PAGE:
About this Campaign
A popular car service company has come under increased scrutiny by international law makers after allegations surfaced that they failed to properly vet their employees.
Uber, a ride share and taxi company based in San Francisco, CA, became the focus of a global campaign to hold companies liable for the actions of their employees after an Uber driver in India was arrested for the rape of a female passenger last week.
The driver, Shiv Kumar Yadav, had been arrested for sexual assault three years prior to this arrest - a crime that went unnoticed by Uber's lackluster background checking system.
The Yadav case is just the latest in a long line of incidents where Uber drivers with criminal records that have been allowed to drive for the company, unbeknownst to would-be passengers.
Earlier this year, an Uber driver from Florida was charged with vehicular manslaughter in the death of a six year old child and in 2013, it was discovered that an Uber driver from California had a previous felony drug charge conviction on his record.
Lawmakers are questioning how drivers with criminal histories, which should have disqualified them from driving for the company, are evading detection if Uber was thoroughly vetting prospective drivers as they should be.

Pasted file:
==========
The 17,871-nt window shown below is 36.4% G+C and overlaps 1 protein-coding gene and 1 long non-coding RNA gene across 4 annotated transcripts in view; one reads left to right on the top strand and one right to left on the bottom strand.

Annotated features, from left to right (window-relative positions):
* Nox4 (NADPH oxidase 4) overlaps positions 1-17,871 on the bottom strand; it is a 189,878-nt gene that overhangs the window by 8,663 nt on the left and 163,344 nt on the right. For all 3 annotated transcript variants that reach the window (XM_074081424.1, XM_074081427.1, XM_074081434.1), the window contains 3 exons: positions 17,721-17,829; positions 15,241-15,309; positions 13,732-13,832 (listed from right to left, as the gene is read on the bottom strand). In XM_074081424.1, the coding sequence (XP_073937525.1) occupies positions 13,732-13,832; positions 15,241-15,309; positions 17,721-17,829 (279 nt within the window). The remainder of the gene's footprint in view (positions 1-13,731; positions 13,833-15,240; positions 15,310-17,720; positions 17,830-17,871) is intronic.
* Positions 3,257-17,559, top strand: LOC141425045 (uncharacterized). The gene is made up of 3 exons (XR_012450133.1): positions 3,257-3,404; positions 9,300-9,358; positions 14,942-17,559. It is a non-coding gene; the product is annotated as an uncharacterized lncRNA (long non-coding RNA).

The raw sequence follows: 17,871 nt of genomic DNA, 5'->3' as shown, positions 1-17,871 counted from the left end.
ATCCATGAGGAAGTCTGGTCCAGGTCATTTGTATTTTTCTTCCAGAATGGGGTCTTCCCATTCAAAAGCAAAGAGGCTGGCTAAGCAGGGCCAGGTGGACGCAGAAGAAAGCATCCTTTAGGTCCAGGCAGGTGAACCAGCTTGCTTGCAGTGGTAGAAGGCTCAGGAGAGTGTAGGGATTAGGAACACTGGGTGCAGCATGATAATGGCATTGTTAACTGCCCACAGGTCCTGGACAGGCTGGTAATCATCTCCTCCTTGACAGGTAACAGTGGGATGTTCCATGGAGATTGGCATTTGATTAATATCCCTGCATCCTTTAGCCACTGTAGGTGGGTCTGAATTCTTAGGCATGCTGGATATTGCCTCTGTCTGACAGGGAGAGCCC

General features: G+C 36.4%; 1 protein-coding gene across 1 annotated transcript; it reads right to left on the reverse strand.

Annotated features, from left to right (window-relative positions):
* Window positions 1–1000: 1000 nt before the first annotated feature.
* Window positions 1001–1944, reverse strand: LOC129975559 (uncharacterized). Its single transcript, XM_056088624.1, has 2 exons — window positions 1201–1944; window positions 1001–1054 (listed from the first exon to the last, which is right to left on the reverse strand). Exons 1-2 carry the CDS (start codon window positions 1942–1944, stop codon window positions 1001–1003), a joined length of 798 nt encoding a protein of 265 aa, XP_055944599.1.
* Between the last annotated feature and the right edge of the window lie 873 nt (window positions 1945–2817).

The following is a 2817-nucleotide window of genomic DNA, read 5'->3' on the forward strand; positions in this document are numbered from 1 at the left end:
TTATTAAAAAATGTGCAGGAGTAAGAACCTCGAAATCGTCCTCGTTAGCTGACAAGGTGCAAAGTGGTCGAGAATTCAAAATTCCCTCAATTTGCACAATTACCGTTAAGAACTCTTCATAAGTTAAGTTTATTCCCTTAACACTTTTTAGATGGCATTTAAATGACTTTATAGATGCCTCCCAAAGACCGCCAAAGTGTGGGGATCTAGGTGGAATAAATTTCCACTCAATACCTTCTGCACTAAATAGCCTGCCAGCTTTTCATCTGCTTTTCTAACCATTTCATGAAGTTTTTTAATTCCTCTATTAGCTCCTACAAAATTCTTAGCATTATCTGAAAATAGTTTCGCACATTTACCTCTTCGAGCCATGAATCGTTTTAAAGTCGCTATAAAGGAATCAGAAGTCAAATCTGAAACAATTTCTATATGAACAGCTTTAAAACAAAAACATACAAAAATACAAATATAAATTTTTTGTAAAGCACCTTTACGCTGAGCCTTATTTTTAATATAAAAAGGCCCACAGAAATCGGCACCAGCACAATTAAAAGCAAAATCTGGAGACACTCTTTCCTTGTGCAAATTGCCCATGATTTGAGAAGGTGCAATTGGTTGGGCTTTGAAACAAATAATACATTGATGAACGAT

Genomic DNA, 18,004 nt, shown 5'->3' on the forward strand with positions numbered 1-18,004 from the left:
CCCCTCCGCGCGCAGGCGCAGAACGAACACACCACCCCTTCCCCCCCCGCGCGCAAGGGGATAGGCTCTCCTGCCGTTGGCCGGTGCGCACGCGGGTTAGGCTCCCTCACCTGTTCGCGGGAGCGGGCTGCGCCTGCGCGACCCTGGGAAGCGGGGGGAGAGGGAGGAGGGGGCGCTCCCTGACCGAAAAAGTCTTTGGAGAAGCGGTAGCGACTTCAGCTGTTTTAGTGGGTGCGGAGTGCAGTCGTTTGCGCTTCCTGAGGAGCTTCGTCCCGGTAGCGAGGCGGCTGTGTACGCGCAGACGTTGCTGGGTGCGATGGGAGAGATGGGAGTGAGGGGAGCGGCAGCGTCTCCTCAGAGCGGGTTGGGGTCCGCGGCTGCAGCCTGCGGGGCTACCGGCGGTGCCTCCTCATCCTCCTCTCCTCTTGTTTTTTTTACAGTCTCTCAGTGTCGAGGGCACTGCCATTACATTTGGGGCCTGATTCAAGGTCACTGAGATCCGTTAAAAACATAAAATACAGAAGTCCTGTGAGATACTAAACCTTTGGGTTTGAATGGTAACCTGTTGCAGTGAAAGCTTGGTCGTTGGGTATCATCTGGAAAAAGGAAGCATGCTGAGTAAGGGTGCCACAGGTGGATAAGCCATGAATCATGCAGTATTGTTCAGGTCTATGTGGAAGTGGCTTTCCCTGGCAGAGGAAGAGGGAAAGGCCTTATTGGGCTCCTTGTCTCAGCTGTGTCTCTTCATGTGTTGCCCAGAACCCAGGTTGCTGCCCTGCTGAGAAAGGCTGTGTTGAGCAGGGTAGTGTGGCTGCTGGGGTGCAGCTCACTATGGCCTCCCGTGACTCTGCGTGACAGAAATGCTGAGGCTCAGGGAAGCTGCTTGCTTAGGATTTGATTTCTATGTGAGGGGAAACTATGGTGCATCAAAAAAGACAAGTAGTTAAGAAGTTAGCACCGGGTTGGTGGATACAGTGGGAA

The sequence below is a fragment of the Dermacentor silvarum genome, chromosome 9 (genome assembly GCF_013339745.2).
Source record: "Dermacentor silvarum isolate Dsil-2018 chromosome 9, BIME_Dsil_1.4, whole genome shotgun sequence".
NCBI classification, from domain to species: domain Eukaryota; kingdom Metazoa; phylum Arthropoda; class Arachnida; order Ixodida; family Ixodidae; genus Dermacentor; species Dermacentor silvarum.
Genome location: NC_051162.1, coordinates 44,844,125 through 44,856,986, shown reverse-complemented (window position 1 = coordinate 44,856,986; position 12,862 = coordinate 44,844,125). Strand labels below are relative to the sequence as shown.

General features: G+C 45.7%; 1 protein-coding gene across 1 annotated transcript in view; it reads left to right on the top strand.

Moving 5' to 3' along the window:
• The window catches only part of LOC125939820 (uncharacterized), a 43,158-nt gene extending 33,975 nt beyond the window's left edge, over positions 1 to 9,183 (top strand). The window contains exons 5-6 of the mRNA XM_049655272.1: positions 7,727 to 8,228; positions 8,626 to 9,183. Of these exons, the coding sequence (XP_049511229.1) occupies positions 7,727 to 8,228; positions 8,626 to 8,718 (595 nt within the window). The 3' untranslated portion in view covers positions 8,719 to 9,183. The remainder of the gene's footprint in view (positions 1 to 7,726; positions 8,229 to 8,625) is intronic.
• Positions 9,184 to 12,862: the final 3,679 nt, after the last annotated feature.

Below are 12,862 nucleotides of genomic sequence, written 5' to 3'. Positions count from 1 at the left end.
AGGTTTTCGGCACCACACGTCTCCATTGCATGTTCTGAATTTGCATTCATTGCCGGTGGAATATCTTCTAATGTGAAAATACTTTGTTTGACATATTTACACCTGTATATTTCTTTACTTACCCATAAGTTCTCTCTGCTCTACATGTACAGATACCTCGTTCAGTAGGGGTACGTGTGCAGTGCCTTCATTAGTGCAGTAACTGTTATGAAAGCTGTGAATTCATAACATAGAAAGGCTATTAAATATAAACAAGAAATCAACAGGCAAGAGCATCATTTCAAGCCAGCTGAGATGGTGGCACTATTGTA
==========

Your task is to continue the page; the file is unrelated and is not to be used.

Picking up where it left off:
Some Uber drivers are going to great lengths to hide their criminal pasts. According to Uber drivers from India, wiping away your criminal record is as easy as paying a $130 bribe.
India has since banned Uber from operating in their country in light of the rape allegations against Yadav. Spain and Thailand have also banned the service from operating in their countries, citing illegal operating practices and lack of proper documentation as the reason.
Uber is facing banishment and legal action in several US cities as well, including Portland, San Franciso and Los Angeles - which have accused the company of illegal operating procedures, lax safety regulations and other contributing offenses in recent weeks.
Uber is well-known in the US legal system for challenging state and federal laws requiring background checks and company responsibility.
Regarless of Uber's stance on the current state of their company - the bottom line is this:
Every business in every industry across the board is liable for the actions of their employees and for damages incurred by those employees while rendering services on their behalf.
If they cannot properly vet potential hires to ensure the safety of the public sector, they should not be allowed to operate in the public sector.
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